The final preparatory barrage lasted from 0730 to 0830 on the 23d. Using both area and point fire, the artillery, tanks, TD's, SPM's, and mortars plastered the walls of Intramuros and covered the entire interior except for a section roughly three blocks wide and four blocks long in the west-central portion of the Walled City. At 0830 the support fire ceased, and the infantry assault began. Ten minutes later artillery began firing again, this time laying the high explosive, smoke, and white phosphorus along a 100-yard-wide strip between the east and west walls to seal off the southern third of Intramuros and prevent the Japanese in that area from observing movements to the north or sending reinforcements northward. This fire lasted approximately half an hour. Table 4 gives the amounts of artillery fire expended in support of the assault. The total weight of the artillery fire was roughly 185 tons, to which the 4.2-inch mortars of Companies A and D, 82d Chemical Mortar Battalion, added about 45 tons--over 3,750 rounds--of smoke and high explosive.13


XIV Corps Artillery reported that by reason of their great accuracy the 8-inch howitzers were the best weapon used against the walls while the 240-mm. howitzers, with their heavier and more powerful projectile, proved most effective against buildings. With 155-mm. howitzers, considerable advantages seemed to have accrued by employing unfuzed high-explosive shells to open fissures in the walls, since the unfuzed shells penetrated more deeply before explosion than did those with impact or delayed fuze settings. The fissure thus opened was easily enlarged by subsequent employment of high-explosive shells with delayed settings.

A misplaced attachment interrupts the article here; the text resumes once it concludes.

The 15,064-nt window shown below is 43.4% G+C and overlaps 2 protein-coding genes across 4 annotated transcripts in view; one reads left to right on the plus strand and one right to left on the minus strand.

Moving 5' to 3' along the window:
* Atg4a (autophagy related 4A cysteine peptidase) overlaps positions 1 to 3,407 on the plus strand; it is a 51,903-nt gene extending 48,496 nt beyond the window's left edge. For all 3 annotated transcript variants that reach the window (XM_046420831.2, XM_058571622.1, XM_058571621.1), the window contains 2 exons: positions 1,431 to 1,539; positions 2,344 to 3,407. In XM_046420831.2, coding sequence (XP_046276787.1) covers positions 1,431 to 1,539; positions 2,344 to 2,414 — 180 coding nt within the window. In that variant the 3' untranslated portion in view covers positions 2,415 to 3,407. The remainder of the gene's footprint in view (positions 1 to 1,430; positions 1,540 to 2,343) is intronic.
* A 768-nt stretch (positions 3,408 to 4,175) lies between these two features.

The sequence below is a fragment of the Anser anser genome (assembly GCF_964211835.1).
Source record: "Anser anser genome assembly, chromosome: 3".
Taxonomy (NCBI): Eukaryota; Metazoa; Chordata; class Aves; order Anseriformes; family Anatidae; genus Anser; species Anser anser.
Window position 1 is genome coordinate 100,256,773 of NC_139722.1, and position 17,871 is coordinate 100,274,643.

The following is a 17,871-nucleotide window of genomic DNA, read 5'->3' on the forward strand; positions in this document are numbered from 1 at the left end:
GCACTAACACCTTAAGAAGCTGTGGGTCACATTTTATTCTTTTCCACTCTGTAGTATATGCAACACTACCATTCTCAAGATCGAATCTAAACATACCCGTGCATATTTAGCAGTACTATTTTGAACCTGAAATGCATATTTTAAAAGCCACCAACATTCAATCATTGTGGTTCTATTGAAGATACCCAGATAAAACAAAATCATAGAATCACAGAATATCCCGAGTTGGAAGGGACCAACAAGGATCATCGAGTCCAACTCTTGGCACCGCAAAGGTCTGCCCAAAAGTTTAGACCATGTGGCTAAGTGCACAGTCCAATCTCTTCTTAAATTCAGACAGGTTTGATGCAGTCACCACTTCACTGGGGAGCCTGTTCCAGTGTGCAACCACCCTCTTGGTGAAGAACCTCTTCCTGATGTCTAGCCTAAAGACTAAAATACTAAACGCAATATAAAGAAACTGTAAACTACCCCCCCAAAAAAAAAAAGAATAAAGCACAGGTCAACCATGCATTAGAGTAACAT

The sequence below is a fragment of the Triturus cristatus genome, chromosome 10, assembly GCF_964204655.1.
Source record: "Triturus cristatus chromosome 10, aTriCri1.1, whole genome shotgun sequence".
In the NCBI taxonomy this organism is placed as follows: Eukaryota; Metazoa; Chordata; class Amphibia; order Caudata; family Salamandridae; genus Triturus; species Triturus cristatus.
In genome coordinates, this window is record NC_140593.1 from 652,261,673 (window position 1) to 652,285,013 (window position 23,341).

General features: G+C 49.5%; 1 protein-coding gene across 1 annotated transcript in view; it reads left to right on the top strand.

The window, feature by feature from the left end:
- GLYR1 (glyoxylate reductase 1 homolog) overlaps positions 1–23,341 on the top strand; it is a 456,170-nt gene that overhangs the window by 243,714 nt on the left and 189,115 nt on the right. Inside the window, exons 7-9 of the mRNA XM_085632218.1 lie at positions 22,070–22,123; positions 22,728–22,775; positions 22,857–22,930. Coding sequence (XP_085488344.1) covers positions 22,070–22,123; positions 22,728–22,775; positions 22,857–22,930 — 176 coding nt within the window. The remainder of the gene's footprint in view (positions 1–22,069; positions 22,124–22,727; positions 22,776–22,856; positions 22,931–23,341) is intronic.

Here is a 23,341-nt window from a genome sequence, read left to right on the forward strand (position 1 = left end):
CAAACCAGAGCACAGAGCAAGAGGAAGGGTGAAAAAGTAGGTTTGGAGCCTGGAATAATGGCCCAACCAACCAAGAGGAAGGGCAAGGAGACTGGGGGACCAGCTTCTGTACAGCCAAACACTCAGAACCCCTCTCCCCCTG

Caliber Rounds

  High Explosive Armor Piercing Smoke and White Phosphorus
75-mm. tank guns 450 150 . . . .
76-mm. TD guns 450 150 . . . .
105-mm. field artillery howitzers 4,753 . . . . 93
155-mm. field artillery howitzers 1,723 . . . . 23
240-mm. howitzers 39 . . . . . . . .
8-inch howitzers 72 . . . . . . . .
     Total 7,487 300 116
Source: Relevant sources cited in n. 12.